By Delilah Obie
Co Author: Kelley Westrick

You might think it’s out of the question to outsource order fulfillment because your product or your sales volume don’t require it. Why not reconsider? In the end it’s not always going to be more cost-effective to do your order fulfillment in-house.

A careful look at some of the factors that will make or break your company’s fulfillment practices will enable you to make an informed decision.

Order Volume

Growth means your order volume will increase. The question is how fast this will happen and whether it will prevent you from filling orders within an acceptable amount of time. Even if your business has temporarily leveled off and you are now interested in spending more time on developing new secondary business opportunities, such as affiliate relationships or other marketing and business developing opportunities, outsourcing all or part of your fulfillment might free you to be able to pursue these opportunities.

Outsourcing options are abundant. Many fulfillment providers are geared to meet the needs of small businesses and can handle the entire process from shopping cart to doorstep. Or you might hire them for a specific task, such as pulling items from the warehouse shelves and packing them for shipment, or for managing returns.

Your Level of Expertise

Order fulfillment is a critical process and has many requirements. Do you have the expertise to integrate sales with order fulfillment so your business can handle shipping and returns?

Order fulfillment, on even a modest scale, requires some expertise to integrate back-end fulfillment systems with front-end sales mechanisms, set up a warehouse or a stockroom, or to handle shipping and returns. If you do not have experience or training in fulfillment, you should consider outsourcing or at least bringing in a consultant to help you get started.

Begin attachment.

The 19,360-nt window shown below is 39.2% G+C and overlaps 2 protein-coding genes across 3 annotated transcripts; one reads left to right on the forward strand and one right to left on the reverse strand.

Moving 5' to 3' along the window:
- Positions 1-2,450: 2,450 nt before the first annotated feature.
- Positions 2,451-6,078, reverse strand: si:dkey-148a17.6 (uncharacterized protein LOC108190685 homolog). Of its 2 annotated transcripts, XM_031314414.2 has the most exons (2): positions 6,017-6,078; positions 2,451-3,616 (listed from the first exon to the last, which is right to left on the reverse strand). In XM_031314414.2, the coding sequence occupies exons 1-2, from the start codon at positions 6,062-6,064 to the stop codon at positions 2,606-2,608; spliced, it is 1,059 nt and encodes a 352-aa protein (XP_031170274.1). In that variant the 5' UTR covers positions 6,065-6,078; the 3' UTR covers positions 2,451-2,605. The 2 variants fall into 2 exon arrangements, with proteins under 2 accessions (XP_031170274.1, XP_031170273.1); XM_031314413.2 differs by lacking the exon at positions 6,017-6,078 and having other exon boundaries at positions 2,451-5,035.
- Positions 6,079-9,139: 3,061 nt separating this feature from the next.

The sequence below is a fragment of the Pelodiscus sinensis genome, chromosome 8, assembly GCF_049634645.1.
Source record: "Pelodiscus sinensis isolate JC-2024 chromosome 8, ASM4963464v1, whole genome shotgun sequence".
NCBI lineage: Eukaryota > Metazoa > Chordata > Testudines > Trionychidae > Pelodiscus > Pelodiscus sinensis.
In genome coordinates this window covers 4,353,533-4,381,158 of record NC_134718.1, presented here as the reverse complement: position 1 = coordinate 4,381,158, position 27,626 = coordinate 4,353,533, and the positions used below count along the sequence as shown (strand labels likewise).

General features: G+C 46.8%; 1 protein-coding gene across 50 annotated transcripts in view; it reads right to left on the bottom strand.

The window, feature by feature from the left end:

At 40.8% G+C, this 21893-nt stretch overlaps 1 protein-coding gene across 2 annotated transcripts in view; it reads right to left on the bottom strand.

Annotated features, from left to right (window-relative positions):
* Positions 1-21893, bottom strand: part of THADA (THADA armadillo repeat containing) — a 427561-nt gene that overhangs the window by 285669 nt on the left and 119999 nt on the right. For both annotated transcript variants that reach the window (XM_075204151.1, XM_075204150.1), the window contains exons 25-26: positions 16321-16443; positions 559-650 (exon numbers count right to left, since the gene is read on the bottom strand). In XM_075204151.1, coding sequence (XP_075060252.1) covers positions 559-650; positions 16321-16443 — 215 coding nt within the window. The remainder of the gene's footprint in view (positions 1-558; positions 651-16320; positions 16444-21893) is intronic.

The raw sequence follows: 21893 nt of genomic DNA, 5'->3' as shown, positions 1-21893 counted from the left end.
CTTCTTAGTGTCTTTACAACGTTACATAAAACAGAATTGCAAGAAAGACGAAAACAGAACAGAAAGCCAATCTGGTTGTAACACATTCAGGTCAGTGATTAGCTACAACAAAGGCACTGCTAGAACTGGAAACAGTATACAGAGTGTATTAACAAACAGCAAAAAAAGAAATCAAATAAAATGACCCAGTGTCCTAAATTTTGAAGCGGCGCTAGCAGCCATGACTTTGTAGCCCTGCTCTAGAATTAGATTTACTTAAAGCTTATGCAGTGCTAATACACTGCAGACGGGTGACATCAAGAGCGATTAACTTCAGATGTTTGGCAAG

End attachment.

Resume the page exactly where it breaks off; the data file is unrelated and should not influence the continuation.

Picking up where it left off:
Type of Product

If you offer customized products, such as monogrammed towels, you may be best equipped to fill each unique order, since your product will require additional manufacturing before shipment that only you can do. Simple, easily stored, nonperishable items that you sell by the hundreds lend themselves more readily to outsourcing.

You may have the order volume and products that lend themselves to outsourced order fulfillment. Your sales, however, might not justify it yet; outsourcing fulfillment will shave precious dollars off your profit margin. As your business grows, you can always reconsider your options.

In case you later wish to outsource some or all your fulfillment duties, be sure to use standard operating procedures to ease the transition. Eventually, outsourcing may be money well spent. Crunch the numbers to determine at what order volume it makes sound business sense to outsource fulfillment.


Make certain that you and/or your vendors are equipped to handle seasonal spikes in sales. You want to be able to fill all the orders that come in.

Determine whether you will be able to handle expected increases in sales in-house. If you expect a jump in sales in the near future that will require outside help, it might be wise to begin preparing an outsourced vendor before it’s too late.